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Bono — not Sonny — hit the Beacon Theater Wednesday night for the launch of his book, “Surrender.” It was not a concert, per se, with U2 although The Edge was in the house. It was a spiel, part talk, part music a la Bruce Springsteen on Broadway. It could be Bono, who can talk til the cows come home, is planning a similar show at some point.

Royalty turned up, of course. According to U2songs.com, Bill and Hillary Clinton, Tom Hanks, Woody Harrelson, Facebook chief Mark Zuckerberg, and REM’s Michael Stipe were all in the house, as was Bono’s wife, Ali, and their daughters Eve (the actress) and Jordan. U2songs.com also noted the presence of U2’s longtime former manager, Paul McGuiness, who is written about very kindly and warmly in “Surrender.”

There was no sighting of Madonna manager Guy Oseary, who’s been managing U2 for nine years. Oseary was canned last month and replaced by the titanic father-son duo of Irving and Jeffrey Azoff. (more on that next item)

Bono gave a shout-out to Nancy and Paul Pelosi. Also there: Irish singer-songwriter and bon vivant, Gavin Friday, and supermodel Helena Christensen. Helena is very much featured in the book as she was the girlfriend of late INXS singer, Michael Hutchence, Bono’s good friend. (Bono calls her the “H Bomb” in the book.)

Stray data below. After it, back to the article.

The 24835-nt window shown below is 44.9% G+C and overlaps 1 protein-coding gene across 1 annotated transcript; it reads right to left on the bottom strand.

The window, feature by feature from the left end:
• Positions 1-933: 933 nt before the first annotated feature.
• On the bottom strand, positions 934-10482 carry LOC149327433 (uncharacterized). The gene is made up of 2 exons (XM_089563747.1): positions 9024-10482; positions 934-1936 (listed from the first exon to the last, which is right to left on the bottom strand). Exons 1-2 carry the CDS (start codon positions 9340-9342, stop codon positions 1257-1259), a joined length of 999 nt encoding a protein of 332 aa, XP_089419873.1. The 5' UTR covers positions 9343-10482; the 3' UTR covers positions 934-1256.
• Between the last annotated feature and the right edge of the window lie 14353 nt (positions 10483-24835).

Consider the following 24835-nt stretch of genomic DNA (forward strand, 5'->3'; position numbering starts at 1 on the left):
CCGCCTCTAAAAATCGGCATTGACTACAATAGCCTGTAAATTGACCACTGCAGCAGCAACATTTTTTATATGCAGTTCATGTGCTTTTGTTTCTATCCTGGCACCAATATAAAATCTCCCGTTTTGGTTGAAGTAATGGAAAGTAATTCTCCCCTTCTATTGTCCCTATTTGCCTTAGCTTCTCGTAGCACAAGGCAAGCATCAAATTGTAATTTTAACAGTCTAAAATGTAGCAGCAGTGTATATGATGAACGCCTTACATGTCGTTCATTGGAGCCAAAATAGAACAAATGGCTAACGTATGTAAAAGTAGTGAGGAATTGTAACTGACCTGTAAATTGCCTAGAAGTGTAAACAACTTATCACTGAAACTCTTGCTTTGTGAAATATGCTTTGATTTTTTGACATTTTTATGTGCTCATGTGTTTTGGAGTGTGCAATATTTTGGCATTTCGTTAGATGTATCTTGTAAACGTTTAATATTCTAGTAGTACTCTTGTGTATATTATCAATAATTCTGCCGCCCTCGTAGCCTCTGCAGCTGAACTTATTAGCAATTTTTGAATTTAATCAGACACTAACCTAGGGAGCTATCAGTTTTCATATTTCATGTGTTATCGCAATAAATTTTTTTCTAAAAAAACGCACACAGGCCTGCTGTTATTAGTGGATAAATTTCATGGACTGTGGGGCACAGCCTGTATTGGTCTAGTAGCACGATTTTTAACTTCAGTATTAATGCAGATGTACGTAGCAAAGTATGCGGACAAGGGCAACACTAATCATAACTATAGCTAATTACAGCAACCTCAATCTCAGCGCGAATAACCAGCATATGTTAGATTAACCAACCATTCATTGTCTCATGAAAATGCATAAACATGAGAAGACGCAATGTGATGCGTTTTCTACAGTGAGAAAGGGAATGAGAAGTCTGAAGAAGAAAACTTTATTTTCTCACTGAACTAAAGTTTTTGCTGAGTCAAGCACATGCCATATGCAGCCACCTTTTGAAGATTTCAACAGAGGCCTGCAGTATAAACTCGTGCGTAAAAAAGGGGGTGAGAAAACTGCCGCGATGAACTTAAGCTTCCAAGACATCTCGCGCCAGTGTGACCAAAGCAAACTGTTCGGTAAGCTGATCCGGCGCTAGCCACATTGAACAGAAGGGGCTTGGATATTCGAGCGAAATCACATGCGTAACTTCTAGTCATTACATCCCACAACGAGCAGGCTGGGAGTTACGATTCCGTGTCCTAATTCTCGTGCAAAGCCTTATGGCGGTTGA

Bono reviewed the high points of “Surrender” and mixed in some songs including “Vertigo” — which he writes in the book is his current favorite (I think it used to be “Stay”), plus With or Without You,” “I Will Follow,” “Sunday Bloody Sunday,” “Pride (In the Name of Love”), “Where the Streets Have No Name,” and “Beautiful Day.” I’m actually shocked he didn’t play “One,” his best song. But there you go.

There are no pictures because it was a phone free event. They locked up the phones and when you got it back, you also received a copy of the book, which you already paid for. Some people coughed up thousands, hundreds, and millions for their tickets.

“Surrender” is a good read, although it’s dense, since Bono has a lot to say, and is often not economic. But after 40 plus years of fitting his thoughts into concise, superb 3 or 4 minute songs, he has every right to be as florid as he likes. I particularly enjoyed his remembrances of Luciano Pavarotti and, of course, the mistake he made forcing Apple to put out a U2 album no one wanted on iTunes and the iPod. No one, even Bono, who comes close, is perfect.

Tonight’s show was the first of 14 stops across the country. I don’t think the Clintons or Tom Hanks will be at the others, but Gavin Friday should be. I have no idea who published the book but someone did, I’m sure.

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